Of course, while Wilberforce was able to end slavery in the British Empire without firing a single shot, the United States ended up having to fight a war over the issue. Slavery was established in the colonies in Virginia in 1619. Almost immediately there were Christians who objected to the practice. Sadly though, as the practice became firmly entrenched in the colonies, even Christians came to be split on the issue. Even though Quakers actually banned anyone who was involved in the slave trade from church membership, a large number of Baptists in the south came to endorse supposed biblical justifications for slavery.

Despite the fact that from the days of the early Church, Christians had always opposed slavery, after a few generations, southern Christians had simply adapted to the slave-culture of the south, and sought to justify the truly horrible practice with passages from the Bible (Lev. 25:44-46; I Cor. 7:20-24; Eph. 6:5-8; I Peter 2:18-21). This certainly was a tragedy. But we must not falsely assume that it was Christianity that encouraged the slave trade and the continuation of slavery in America. In fact, the leading abolitionists in America were non-other than evangelical Christians, predominantly Baptists and Methodists. In fact, the reason why there are considerably more predominantly black Baptist and Methodist congregations around the country, as opposed to Episcopalian, Presbyterian, or any other denomination, is because it was Baptist and Methodist churches who led the abolitionist movement. Consequently, it is no wonder why so many black people and former slaves ended up joining those denominations—they were the ones who helped secure their freedom.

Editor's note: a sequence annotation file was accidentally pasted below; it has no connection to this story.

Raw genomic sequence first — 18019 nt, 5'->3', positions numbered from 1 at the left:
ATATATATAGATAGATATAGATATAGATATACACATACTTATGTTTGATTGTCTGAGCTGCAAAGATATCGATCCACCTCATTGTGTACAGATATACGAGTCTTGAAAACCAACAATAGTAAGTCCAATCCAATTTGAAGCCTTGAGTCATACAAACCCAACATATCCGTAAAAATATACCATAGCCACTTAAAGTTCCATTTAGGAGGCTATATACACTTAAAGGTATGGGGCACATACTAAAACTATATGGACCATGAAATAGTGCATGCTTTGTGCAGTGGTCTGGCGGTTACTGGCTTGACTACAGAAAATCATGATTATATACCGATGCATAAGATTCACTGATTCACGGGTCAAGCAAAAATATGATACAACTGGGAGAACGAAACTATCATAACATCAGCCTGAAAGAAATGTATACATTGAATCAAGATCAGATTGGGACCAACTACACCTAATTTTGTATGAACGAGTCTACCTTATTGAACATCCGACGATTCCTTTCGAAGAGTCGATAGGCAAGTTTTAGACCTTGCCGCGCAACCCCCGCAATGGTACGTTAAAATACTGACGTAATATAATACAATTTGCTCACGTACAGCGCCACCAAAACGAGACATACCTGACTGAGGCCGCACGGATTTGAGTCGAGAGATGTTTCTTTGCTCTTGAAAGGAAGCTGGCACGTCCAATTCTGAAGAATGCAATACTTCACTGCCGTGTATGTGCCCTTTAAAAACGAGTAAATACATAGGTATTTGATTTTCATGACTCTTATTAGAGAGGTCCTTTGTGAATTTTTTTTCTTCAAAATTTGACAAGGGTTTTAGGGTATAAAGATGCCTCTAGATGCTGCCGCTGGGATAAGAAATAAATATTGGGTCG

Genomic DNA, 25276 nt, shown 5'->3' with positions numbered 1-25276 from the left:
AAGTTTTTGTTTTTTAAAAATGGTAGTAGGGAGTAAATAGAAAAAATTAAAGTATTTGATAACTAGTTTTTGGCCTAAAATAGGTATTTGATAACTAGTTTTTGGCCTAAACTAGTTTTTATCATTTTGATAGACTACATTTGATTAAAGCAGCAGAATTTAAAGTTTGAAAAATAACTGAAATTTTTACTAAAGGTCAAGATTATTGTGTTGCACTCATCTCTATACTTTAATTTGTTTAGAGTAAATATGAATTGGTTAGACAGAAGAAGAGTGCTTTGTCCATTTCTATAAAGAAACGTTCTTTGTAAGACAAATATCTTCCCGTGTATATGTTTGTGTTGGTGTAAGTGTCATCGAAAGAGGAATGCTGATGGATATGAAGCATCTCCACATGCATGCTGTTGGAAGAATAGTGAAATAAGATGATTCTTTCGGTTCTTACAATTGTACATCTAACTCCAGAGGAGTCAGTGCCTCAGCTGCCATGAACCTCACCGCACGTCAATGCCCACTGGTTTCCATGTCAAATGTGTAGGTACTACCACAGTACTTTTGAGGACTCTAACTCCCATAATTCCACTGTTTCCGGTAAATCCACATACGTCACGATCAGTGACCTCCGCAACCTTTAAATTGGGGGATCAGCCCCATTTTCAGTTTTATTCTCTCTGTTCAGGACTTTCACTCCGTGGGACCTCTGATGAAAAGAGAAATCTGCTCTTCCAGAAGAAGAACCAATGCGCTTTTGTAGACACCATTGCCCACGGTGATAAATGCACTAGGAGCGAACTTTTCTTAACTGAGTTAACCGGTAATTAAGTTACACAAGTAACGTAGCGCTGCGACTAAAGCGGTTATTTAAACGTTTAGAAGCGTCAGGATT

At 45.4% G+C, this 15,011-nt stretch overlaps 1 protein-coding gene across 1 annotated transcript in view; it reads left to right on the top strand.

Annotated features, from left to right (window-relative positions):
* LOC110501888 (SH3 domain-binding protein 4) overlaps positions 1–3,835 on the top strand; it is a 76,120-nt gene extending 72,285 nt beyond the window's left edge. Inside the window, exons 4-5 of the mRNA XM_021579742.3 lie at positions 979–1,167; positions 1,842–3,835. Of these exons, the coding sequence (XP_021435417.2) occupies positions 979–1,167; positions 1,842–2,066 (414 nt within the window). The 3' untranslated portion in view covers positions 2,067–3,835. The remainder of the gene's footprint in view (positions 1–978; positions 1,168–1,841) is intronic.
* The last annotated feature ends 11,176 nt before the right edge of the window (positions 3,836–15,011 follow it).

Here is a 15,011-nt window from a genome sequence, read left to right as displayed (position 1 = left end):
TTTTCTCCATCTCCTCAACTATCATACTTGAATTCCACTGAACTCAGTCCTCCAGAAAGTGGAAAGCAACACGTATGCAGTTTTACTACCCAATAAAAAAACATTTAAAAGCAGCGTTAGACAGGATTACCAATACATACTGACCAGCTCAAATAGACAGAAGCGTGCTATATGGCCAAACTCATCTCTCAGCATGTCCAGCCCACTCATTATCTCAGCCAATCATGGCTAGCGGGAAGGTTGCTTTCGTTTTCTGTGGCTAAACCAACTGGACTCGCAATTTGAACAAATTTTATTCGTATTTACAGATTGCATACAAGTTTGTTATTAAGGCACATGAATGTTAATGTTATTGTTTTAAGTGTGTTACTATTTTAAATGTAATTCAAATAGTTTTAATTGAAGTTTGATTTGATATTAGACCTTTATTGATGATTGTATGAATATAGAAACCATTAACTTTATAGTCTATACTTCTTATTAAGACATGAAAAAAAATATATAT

And the Indians…
Christians in America didn’t just concern themselves with the plight of black slaves. Vincent Carroll writes that Christians also “organized the most determined effort of the early nineteenth century to defend Indian rights: a national campaign against President Andrew Jackson’s brutal plan to confiscate the Cherokee Territory in Georgia and expel the natives from their land” (196). In addition, “It was evangelical missionaries, too, who defied the law against residing on Cherokee lands and choose to be arrested at the point of bayonets in order to push the Indians’ case before the U.S. Supreme Court” (196). And finally, “The Cherokee bill was controversial to begin with only because of the evangelical campaign, a grassroots effort that came within five votes in the House of defeating Jackson’s scheme” [Trail of Tears] (196).

The point should be obvious, throughout the history of America, it was Christians who led the way in striving for the freedom and fair treatment of “the least of these”—be it black African slaves or Native American Indians.

Next on the “Ways of the Worldviews” series: we’re journeying on into the 19th century—what I call “The Age of the Modern Nephilim.” If you don’t know what that is, check back in a few days.